I think many experts would have called it impossible, that eleven-hour Wimbledon match between John Isner and Nicolas Mahut, the longest in tennis history and played in temperatures of 30 degrees Celsius. "It can't go on…" we kept saying, as we followed that incredible sequence of ‘sets' and ‘aces'.

Even the computerised scoreboard assumed that 59-59 was impossible. It was only programmed to go up to 47-47! Certainly it is worth keeping that thought in mind — that through resilience and stamina, they achieved the impossible.

The theme of resilience has featured more than once in this column, as an antidote against workplace stress. Usually I emphasise physical fitness as the first step towards building-up a resilient mindset.

But this case shows the reverse effect: two men who must have made the most thorough psychological preparations for their marathon, physical duel that has already passed into modern, sporting legend.

And did you ever hear such a gracious exchange of compliments between the two of them after the match? Truly these champions had scaled the heights, not only of athleticism but of human nobility.

In my counselling and training sessions about resilience, I divide this important quality into a six-part split.

1. Integrity: Be sure that the challenge is worth your effort in the first place. Don't waste it on dubious ventures that will taint your integrity. That Wimbledon record is a shining prize, which will have helped to inspire that magnificent performance.

2. Proportion: Try to maintain a perspective view, and keep the big tests sensibly in proportion. Don't become so committed to winning that you overstrain your system and threaten your health. Have a fall-back philosophy for the prospect of losing.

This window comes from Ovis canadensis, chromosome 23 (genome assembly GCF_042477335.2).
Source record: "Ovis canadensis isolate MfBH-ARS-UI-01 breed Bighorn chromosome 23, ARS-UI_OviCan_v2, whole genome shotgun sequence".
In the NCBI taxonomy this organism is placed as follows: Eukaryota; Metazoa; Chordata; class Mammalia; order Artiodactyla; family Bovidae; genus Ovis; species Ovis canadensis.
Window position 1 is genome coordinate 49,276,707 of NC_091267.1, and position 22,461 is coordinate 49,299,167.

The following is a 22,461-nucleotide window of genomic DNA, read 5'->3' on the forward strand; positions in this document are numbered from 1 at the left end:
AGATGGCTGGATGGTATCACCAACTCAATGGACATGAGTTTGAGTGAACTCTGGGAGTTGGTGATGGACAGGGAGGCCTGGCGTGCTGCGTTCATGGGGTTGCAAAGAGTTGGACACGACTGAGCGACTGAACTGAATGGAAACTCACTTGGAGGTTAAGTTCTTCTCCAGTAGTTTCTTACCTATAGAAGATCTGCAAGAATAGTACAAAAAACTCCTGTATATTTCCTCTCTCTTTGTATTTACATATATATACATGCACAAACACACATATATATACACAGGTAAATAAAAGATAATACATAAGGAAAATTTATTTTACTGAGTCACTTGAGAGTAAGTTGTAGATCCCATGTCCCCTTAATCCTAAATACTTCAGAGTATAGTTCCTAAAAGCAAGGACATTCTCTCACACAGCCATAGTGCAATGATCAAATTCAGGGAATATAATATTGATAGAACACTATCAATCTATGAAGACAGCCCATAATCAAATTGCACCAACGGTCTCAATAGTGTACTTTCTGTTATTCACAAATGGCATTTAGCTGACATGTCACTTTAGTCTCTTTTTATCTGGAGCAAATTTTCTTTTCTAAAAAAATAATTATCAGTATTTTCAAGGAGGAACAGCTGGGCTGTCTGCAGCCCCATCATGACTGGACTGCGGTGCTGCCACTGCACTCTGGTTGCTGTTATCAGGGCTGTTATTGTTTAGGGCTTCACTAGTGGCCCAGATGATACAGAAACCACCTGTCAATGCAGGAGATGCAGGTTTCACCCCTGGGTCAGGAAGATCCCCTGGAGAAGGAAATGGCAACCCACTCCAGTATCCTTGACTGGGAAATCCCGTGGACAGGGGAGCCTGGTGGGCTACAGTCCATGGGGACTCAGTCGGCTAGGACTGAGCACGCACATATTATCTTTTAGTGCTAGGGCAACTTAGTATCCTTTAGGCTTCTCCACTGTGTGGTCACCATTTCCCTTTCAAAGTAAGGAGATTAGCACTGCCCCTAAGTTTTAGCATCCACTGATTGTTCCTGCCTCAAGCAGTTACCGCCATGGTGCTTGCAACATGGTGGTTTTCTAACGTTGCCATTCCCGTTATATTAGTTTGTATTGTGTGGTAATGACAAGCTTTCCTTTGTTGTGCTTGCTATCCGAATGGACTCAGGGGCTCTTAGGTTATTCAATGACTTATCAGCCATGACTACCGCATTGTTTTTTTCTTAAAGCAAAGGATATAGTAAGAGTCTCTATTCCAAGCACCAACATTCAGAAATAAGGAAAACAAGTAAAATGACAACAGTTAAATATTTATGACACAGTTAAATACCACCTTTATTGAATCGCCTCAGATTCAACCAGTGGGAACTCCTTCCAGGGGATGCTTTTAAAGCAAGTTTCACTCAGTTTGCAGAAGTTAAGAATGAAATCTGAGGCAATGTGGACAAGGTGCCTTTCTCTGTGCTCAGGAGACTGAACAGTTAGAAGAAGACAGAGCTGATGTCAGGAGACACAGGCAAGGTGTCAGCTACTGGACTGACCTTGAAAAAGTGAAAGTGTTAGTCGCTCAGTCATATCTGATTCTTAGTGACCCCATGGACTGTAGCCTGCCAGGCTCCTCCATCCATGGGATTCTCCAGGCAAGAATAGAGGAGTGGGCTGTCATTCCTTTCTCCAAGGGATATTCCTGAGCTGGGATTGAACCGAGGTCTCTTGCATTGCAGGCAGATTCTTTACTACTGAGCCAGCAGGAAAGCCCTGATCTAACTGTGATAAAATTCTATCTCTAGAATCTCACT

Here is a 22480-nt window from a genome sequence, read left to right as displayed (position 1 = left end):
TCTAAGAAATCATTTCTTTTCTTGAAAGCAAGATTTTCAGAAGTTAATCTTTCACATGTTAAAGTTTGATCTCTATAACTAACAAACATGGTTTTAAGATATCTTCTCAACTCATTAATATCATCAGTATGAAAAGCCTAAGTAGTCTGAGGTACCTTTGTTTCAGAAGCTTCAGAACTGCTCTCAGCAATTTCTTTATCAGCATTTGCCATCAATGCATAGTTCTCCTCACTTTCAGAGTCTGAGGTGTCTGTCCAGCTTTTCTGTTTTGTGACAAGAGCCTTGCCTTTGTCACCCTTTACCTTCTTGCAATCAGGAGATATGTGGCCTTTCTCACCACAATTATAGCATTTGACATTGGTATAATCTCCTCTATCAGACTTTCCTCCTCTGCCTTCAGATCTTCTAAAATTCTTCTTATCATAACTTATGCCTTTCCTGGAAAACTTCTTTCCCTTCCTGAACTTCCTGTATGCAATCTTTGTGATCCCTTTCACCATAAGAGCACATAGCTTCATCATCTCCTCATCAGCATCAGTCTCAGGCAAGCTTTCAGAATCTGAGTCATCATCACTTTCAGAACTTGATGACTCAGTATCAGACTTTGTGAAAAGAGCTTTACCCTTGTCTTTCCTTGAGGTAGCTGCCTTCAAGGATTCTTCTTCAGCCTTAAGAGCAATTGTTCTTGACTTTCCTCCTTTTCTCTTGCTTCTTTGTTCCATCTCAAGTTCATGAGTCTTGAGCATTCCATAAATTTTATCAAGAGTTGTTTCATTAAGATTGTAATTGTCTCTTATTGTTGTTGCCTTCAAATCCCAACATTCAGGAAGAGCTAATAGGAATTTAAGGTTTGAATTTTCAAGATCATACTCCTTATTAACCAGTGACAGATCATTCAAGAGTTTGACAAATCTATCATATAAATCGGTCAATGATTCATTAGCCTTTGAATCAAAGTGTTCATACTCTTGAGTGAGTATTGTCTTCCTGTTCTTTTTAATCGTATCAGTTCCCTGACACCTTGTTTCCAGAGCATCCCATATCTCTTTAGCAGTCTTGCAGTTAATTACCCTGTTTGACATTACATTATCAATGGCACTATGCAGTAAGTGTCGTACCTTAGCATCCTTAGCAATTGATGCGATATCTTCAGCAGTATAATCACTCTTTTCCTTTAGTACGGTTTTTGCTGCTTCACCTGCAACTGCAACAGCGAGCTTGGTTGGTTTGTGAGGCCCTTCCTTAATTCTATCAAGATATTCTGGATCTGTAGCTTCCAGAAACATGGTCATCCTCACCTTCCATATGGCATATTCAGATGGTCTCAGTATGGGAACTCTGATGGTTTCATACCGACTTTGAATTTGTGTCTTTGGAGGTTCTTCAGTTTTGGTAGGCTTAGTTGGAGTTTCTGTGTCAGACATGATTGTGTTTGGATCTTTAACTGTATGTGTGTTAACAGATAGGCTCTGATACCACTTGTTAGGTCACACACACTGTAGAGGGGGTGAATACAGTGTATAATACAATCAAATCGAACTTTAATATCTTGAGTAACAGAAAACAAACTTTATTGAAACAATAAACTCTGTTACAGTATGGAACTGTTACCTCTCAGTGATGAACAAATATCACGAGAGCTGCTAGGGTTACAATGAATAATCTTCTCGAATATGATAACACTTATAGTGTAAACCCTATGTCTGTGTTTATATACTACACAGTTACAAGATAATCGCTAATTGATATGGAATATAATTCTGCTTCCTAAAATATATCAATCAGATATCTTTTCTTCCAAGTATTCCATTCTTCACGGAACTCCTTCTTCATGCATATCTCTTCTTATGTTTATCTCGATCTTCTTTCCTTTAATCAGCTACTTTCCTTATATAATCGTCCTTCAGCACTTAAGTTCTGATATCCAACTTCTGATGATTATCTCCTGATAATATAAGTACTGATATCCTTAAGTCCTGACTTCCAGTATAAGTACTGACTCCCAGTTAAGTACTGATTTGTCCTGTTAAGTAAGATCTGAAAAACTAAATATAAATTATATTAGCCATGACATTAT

3. Humour: People with a sense of humour are very often winners. They refuse to let life beat them down, whatever the challenges, they are able to rise above them.

4. Support: Tennis may look like a solo effort. But behind those big winners, you can be sure that there is usually an emotional support network of family, friends and colleagues.

5. Spirituality: Resilience is often heightened and strengthened by some spiritual feeling for the world. Such people are more balanced and rounded characters, more at ease with themselves. That crucial burst of adrenaline at the critical moment may have something to do with a connection to one's spinner beliefs.

6. Tenacity: It's largely inborn, simply the hallmark of a stubbornly single-minded character. But it can also be acquired by observing and emulating those who show evidence of it. Significantly, it is the one quality that top business tycoons universally agree on, as being the key to success.

Winning habit

  • The Wimbledon record 59-set match was a triumph of resilience.
  • Resilience seems to help to achieve the impossible. 
  • It can be analysed as a mix of human qualities.

The author is a BBC guestbroadcaster and Motivational Speaker. She is CEO of an international stress management and employee wellbeing consultancy based in London. Contact them for proven stress strategies – www.carolespiersgroup.co.uk